Monthly Archives: February 2016

Bob Vukanovich

When it comes to predicting the winner of a horse race, few can do it as well as Surprise’s own “Arizona Bob.” Arizona Bob, also known as District 5 City Councilman Bob Vukanovich, has been handicapping race horses, rubbing elbows with owners, trainers and jockeys for more than 50 years. There are few people across the western United States that have as much time in the Winner’s Circle as Arizona Bob. “Horse racing is known as the ‘Sport of Kings,’ and I’ve always felt like a king,” Vukanovich said with a wide grin and a twinkle in his eye. “Of course, horse racing is about money for most people, but for me, it’s about the atmosphere around a race track. There is nothing like it.” Vukanovich, who lives in Kingswood Parke, was born in Los Angeles and moved to Phoenix when he was 1-week-old. He recently returned from the summer racing season at Del Mar Racetrack outside San Diego. Now in his 80s, he’s been handicapping thoroughbreds since the late 1940s. “It all began with a couple of classes I took after the war at Golden Gate Field, north of Oakland.” At some of the nation’s most prestigious race tracks, like Santa Anita and Hollywood Park, Vukanovich has cleaned stalls, groomed horses and made friendships with top jockeys, trainers and owners. He’s even owned racehorses. His close, personal friends read like a list of Who’s Who in the American horse racing industry … Willy Shoemaker, Bill Hartack, Eddie Arcaro, Pat Day, Laffit Pincay and Johnny Longden. All are inductees in the National Museum of Racing Hall of Fame. Vukanovich, a long-time friend of the Longden family, gave the euology for Longden’s oldest son Vance, a leading trainer who died earlier this year. The elder Longden, who died one month earlier, was the first rider to win 6,000 races and was inducted into the Hall of Fame in 1958. He retired as the world’s winningest rider. “People began calling me “Arizona Bob” more than 30 years ago,” Vukanovich said. “They had a hard time remembering my name. I took the nickname so people could remember me. And it’s worked.” Tracks across California, and Turf Paradise in Phoenix, still roll out the red carpet when Arizona Bob arrives for a race. A private viewing box, complimentary refreshments and usually an invitation to the Winner’s Circle are the normal courtesies extended to Vukanovich. “It is the ‘Sport of Kings,’ and they treat me like a king.” So after playing the horses for more than 50 years, has Arizona Bob made any money? “You know, I’ve made thousands and lost thousands. I’m probably about even. But as I said, for me it’s not about money, it’s about the atmosphere.”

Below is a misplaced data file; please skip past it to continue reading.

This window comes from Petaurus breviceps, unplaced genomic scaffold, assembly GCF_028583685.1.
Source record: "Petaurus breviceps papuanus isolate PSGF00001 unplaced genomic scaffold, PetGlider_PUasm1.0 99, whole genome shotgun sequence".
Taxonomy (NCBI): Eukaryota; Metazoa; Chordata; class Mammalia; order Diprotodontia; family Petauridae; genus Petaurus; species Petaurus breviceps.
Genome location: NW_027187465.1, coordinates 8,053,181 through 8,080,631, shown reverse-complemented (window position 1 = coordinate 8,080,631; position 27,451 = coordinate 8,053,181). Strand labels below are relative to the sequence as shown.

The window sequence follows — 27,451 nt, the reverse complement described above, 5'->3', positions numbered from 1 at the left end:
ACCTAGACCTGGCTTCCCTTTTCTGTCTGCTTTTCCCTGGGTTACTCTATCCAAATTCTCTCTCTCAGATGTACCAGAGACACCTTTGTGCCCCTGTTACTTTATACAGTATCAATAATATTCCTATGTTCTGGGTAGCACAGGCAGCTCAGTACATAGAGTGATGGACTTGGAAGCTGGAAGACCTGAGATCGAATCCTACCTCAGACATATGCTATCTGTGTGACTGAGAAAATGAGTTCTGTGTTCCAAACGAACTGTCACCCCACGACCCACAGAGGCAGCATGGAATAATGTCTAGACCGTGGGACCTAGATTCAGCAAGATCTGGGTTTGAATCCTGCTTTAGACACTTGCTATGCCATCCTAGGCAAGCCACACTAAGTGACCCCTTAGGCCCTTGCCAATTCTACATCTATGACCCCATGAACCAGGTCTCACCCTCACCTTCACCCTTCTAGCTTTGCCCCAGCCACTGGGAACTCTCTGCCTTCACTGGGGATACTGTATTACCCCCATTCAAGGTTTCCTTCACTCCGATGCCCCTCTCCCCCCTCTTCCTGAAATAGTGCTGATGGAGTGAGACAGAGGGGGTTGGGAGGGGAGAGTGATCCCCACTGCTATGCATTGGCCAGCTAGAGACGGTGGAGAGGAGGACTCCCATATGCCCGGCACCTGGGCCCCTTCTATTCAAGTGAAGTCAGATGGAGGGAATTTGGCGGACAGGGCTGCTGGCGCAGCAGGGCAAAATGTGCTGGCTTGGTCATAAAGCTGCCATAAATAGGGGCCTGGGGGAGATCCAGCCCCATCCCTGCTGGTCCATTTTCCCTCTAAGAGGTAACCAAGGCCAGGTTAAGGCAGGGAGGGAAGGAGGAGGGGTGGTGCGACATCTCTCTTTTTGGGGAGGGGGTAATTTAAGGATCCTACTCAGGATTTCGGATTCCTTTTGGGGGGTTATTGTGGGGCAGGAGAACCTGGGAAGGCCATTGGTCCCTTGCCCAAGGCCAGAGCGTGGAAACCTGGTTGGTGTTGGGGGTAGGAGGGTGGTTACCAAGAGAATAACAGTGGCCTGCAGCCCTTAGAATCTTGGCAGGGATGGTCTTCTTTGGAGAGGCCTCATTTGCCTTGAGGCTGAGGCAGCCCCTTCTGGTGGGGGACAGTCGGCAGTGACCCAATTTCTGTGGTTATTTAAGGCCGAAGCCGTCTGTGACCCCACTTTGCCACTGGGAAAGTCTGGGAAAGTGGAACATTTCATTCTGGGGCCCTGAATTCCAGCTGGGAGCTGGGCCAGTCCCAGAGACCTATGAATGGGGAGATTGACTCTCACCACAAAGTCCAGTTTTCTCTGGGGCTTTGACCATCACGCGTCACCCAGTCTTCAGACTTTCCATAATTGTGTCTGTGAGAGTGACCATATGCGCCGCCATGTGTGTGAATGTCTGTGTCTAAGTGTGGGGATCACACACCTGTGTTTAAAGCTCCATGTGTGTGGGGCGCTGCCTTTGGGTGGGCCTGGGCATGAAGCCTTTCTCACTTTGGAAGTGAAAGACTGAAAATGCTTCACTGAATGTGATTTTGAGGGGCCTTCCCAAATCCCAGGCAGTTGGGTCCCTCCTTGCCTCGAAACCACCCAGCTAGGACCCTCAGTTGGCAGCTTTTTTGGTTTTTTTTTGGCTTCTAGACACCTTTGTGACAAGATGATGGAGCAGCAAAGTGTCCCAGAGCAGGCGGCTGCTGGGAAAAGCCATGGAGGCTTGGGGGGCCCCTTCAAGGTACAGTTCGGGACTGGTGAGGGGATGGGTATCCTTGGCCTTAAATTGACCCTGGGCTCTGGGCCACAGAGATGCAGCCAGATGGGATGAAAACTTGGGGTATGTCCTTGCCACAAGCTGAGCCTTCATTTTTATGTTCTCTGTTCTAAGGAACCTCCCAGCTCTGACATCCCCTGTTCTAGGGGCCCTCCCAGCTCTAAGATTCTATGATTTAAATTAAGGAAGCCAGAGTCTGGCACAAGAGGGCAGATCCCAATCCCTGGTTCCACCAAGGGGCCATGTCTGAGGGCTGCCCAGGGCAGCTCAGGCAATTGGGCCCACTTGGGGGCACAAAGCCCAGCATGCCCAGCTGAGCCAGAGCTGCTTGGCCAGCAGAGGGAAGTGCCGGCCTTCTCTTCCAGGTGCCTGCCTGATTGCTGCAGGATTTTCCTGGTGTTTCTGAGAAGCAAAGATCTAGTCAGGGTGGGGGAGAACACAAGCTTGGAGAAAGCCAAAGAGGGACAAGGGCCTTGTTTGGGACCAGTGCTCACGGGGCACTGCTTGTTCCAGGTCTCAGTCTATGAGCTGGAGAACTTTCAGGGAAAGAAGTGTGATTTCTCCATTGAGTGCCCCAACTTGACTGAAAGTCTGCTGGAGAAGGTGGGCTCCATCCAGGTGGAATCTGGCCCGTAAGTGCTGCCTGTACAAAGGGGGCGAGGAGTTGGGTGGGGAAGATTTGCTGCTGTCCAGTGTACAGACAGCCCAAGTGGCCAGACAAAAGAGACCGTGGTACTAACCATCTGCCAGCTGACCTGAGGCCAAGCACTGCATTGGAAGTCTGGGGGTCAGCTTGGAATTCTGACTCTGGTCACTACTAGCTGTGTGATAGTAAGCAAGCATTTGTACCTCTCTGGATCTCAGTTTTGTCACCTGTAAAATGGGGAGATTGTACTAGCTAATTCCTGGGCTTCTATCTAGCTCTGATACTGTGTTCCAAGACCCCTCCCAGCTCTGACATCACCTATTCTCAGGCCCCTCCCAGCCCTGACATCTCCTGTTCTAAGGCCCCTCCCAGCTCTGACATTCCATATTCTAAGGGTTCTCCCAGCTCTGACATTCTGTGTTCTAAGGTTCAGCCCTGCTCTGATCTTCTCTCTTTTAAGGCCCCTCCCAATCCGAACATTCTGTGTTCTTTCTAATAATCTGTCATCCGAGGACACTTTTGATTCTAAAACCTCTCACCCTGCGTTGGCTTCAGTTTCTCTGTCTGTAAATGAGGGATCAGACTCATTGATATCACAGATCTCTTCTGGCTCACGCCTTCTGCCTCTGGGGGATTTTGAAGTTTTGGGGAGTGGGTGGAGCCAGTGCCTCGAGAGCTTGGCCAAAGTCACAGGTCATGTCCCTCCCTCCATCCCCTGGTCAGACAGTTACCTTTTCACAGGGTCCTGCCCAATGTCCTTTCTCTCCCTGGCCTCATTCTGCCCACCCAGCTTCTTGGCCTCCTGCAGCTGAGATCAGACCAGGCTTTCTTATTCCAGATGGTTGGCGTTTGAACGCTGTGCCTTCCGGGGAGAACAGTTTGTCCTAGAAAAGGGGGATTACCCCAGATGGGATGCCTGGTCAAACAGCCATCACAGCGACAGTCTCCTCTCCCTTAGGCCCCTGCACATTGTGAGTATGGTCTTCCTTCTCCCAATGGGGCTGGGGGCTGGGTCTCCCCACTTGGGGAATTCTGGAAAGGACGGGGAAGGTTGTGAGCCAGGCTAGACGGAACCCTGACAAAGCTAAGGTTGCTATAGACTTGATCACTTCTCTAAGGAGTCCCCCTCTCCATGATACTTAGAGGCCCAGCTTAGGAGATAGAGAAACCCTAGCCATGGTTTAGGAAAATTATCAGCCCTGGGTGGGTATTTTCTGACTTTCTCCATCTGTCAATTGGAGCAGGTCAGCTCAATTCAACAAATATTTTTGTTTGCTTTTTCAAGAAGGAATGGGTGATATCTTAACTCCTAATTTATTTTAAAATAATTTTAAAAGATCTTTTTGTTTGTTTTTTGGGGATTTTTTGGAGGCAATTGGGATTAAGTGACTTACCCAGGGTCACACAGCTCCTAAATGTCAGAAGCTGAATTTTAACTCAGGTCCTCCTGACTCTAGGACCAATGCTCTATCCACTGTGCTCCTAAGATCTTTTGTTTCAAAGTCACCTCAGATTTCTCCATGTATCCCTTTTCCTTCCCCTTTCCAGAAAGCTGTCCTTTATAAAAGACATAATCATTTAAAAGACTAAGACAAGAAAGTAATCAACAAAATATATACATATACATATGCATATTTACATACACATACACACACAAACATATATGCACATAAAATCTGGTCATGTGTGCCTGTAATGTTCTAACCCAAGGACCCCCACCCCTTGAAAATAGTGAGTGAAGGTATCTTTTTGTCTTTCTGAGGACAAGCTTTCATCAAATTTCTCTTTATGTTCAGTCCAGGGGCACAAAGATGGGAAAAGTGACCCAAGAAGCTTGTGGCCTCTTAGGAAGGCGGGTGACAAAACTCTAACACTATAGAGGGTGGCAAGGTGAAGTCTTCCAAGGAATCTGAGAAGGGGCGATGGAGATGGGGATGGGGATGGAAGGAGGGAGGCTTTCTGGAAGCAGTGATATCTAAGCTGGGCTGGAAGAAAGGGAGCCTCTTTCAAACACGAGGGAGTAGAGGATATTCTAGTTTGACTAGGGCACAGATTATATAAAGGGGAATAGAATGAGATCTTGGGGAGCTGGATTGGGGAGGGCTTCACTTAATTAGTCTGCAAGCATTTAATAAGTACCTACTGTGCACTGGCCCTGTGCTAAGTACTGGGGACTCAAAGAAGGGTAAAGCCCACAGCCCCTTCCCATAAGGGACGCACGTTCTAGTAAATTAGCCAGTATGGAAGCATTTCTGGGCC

Editor Bob Vukanovich

The city of San Luis uses a Council-Manager form of government, where the seven-member council appoints a city manager, city attorney, city engineer, city magistrate, chief of police and fire chief.

Since 1996, the city has been plagued by a wave of recalls. It has had six different mayors in a 10-year period and has gone through almost two dozen council members during that time.


Council Member Skip Hall & Mayor Sharon Wolcott

S‌urprise, A‌Z (February 11, 2016) The city of Surprise, in partnership with GateWay Community College, broke ground today on the future site of the Surprise-GateWay Training Center, a facility that will provide new, mission critical labs, assembly facilities and classrooms for city water professionals and individuals interested in water resource management careers.

The 13,100 square foot training center is being constructed on the grounds of the South Plant (SPA1) Water Reclamation Facility, located near the intersection of Cactus and Litchfield roads. SPA1 currently processes over 8 million gallons of water per day.

When completed, GateWay Community College enrollees in the West Valley will have an opportunity to train adjacent to professional staff and experience the complete water reclamation and treatment process for both groundwater and drinking water.

Construction on the Surprise-GateWay Training Center is anticipated to be completed this summer and training opportunities opening as early as this fall.

For information about the training center, call 623.222.6000.